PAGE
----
Investigative journalism is about uncovering what shall not be covered, yet, blind spots remain. This paper explores what topics investigative journalists consider to be neglected in different regions of the world, why these topics are not covered, and how journalists strive to report them in spite of difficulties. We theorize the blind spots by drawing on the Hierarchy of Influences Model, meaning that blind spots in investigative reporting are deeply rooted in these influences. We explore these issues in a global comparative approach and conducted qualitative face-to-face interviews at the Global Investigative Journalism Conference 2019 with 90 investigative journalists from 60 countries. Our findings show that many topics can’t be worked on due to repercussions from four levels of the Hierarchy of Influences Model (esp. from the wider social system), leading to self-censorship. The journalists overcome these obstacles with resourceful individual actions (e.g. publishing from abroad) since their media outlets and organizations are often not fit to help them due to resource constraints. Thus, journalists may defy the hierarchy and see it as their mission to persist, also and especially in countries in the Global South. However, obstacles are found globally and directly affect the nuts and bolts of journalism, such as access to information and sources.
Kunert, J. / Brüggemann, M. / Frech, J. / Lilienthal, V. / Loosen, W. (2022): “You suck it up and you deal with it”: Blind spots in investigative reporting and how to overcome them. Journalism, 146488492211469. DOI: https://doi.org/10.1177/14648849221146929.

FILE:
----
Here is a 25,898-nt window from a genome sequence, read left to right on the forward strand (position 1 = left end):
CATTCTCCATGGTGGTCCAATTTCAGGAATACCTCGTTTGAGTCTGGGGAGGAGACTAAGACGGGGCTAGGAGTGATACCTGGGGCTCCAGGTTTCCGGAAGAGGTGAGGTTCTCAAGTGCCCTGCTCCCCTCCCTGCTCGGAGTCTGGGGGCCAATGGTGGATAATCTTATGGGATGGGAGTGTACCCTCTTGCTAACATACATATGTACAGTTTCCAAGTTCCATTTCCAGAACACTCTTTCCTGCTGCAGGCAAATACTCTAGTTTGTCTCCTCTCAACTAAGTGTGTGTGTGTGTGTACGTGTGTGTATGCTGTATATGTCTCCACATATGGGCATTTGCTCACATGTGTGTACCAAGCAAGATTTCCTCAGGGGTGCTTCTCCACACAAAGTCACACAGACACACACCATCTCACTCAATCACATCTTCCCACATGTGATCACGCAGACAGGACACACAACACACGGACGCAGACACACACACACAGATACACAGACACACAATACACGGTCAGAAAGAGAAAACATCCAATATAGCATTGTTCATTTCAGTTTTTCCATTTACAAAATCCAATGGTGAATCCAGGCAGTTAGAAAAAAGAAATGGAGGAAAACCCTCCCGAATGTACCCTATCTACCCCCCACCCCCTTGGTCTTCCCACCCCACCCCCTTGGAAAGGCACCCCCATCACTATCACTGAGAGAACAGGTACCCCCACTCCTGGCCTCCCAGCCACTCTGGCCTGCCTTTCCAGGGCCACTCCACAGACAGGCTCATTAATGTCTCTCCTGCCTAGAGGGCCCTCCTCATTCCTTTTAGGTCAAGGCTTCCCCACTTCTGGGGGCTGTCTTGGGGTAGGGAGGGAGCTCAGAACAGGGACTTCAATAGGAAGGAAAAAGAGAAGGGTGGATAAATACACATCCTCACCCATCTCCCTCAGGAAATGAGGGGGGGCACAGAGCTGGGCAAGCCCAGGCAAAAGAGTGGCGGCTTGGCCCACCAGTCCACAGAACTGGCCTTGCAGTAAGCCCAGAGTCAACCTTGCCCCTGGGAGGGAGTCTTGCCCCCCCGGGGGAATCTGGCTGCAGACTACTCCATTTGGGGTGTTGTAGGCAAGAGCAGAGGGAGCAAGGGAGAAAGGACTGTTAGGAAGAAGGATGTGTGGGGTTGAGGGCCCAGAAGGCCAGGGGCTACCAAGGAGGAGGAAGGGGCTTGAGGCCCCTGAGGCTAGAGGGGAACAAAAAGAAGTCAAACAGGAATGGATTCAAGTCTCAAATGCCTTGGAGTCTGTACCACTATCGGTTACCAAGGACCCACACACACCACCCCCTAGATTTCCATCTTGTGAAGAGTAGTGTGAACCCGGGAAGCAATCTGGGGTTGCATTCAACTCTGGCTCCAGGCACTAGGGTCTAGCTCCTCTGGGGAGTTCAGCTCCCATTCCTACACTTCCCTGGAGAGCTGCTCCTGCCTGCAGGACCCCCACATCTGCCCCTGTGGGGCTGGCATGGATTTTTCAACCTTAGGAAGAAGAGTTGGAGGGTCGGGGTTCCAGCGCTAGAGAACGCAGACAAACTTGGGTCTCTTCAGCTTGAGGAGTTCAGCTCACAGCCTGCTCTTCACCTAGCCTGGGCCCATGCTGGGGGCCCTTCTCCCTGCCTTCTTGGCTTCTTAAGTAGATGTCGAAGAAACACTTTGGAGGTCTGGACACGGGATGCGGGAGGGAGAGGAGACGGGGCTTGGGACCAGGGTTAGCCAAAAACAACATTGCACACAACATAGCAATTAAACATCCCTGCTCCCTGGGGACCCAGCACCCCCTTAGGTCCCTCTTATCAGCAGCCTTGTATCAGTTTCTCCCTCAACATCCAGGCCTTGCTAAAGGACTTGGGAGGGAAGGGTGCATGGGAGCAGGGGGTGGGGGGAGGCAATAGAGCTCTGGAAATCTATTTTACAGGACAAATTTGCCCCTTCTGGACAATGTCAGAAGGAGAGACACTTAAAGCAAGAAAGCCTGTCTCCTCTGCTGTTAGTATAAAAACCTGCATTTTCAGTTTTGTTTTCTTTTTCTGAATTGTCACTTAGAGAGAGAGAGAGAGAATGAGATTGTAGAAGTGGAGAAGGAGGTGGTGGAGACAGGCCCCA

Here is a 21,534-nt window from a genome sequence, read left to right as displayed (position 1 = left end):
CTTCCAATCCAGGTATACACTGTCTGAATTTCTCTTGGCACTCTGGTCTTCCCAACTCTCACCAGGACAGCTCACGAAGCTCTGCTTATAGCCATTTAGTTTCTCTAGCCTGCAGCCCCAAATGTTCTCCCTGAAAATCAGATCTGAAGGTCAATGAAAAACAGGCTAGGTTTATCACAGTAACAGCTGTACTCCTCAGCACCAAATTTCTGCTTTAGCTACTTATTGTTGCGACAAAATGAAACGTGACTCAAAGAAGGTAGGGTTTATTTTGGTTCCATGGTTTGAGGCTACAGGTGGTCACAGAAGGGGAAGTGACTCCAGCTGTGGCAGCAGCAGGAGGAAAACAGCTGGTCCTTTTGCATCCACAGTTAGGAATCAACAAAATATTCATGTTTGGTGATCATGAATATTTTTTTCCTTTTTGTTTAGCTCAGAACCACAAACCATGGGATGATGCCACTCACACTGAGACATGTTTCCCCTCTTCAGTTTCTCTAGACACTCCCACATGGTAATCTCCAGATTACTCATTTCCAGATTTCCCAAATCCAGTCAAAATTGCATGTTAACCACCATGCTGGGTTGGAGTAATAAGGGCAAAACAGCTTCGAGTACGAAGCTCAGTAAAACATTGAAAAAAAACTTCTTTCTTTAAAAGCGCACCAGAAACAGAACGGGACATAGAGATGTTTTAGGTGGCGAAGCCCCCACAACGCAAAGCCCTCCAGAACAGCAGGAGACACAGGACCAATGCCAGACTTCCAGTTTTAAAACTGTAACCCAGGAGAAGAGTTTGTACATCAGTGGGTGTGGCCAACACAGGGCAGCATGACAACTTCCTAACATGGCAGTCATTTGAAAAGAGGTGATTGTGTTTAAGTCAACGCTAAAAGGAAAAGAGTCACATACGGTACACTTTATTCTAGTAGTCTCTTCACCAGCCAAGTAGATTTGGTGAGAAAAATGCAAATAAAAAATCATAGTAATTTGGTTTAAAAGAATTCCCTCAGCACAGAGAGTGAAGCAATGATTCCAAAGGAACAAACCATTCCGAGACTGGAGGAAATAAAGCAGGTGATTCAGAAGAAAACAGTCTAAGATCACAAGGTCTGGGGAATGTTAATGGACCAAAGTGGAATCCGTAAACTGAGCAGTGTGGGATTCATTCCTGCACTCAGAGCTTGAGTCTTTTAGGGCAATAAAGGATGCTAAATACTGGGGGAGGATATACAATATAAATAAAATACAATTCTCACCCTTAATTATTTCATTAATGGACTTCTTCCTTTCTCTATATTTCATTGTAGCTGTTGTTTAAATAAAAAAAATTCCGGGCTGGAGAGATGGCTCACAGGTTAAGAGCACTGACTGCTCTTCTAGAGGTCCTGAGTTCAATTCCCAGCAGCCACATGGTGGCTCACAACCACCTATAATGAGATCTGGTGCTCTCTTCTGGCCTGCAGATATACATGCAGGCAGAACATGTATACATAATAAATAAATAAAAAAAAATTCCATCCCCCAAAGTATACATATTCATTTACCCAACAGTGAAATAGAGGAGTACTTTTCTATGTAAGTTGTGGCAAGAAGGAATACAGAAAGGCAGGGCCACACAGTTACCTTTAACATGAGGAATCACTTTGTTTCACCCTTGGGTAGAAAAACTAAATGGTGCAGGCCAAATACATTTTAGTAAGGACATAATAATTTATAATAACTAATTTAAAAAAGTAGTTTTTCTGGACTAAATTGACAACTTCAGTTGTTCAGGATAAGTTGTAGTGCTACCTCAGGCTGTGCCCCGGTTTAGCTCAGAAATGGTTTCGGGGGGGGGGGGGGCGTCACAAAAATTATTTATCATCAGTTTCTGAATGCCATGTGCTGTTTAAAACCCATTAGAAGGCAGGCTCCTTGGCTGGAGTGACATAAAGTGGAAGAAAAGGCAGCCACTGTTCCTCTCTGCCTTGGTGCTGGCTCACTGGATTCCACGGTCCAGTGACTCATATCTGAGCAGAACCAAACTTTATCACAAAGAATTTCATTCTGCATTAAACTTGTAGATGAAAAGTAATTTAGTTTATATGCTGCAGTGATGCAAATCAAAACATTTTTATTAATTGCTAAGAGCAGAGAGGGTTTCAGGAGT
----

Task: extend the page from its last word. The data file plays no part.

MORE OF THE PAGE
To what extent was Greta Thunberg a ‘polarizing figure’ on Facebook, in the period when she received the most extensive media attention? The paper analyses seven months of discussion concerning Thunberg and her message of intergenerational climate justice, using all relevant posts on public Facebook pages in Germany, Sweden, and the UK. We find that there are many similarities in the attitudes expressed and topics discussed on Facebook in the three countries; however, there are also some striking differences in the levels of polarisation. This comparative study provides evidence that the level of polarisation around these topics on Facebook is very low in Sweden and the UK, but high in Germany. In Germany, a group of political actors stand out as particularly polarising, and, in contrast to the other two countries, the topic of intergeneration justice, the core of Thunberg’s message, is almost absent from the German Facebook discourse. The study shows that Thunberg was not in general a polarising figure in the three European countries and that neither the affordances offered by the platform nor features of her person, message, or activism explain the observed polarisation around Thunberg on Facebook.
Elgesem, Dag; Brüggemann, Michael (2022): Polarisation or just differences in opinion: How and why Facebook users disagree about Greta Thunberg. In European Journal of Communication, 02673231221116179. DOI: 10.1177/02673231221116179.
Mehr als eine Dekade der Nicht-Kommunikation, der Untätigkeit und des Verdrängens liegt hinter uns. Heiße, trockene Sommer, grenzüberschreitende Jugendproteste und eine ‚Jahrhundertflut‘ im Westen Deutschlands haben den Klimawandel in das öffentliche Bewusstsein gedrängt und gezeigt: Klimawandel passiert hier vor Ort, vor der Haustür jedes und jeder Einzelnen. Expertinnen und Experten weltweit sind sich einig: Eine sofortige Reduktion von Emissionen ist längst überfällig. Vor und neben dem Handeln steht aber eine Verständigung über Probleme, Verantwortlichkeiten, angemessene Reaktionen und Ziele im Klimaschutz. Und dafür ist Klimakommunikation so wichtig, verstanden als das öffentliche Selbstgespräch der Gesellschaft über das Thema Klimawandel. Wir zeichnen die großen Linien dieses Gesprächs nach, werfen einen Blick in Richtung USA, diskutieren blinde Flecken des Journalismus und erklären, wie der Berufsstand seiner ökologischen Verantwortung gerecht werden könnte.
Brüggemann, Michael; Jörges, Susan (2022): Zwischen Unterlassung und ökologischer Verantwortung: Klimajournalismus in Zeiten kognitiver Dissonanz. In KLIMA vor acht (Ed.): Medien in der Klima-Krise. München: Oekom, pp. 27–44.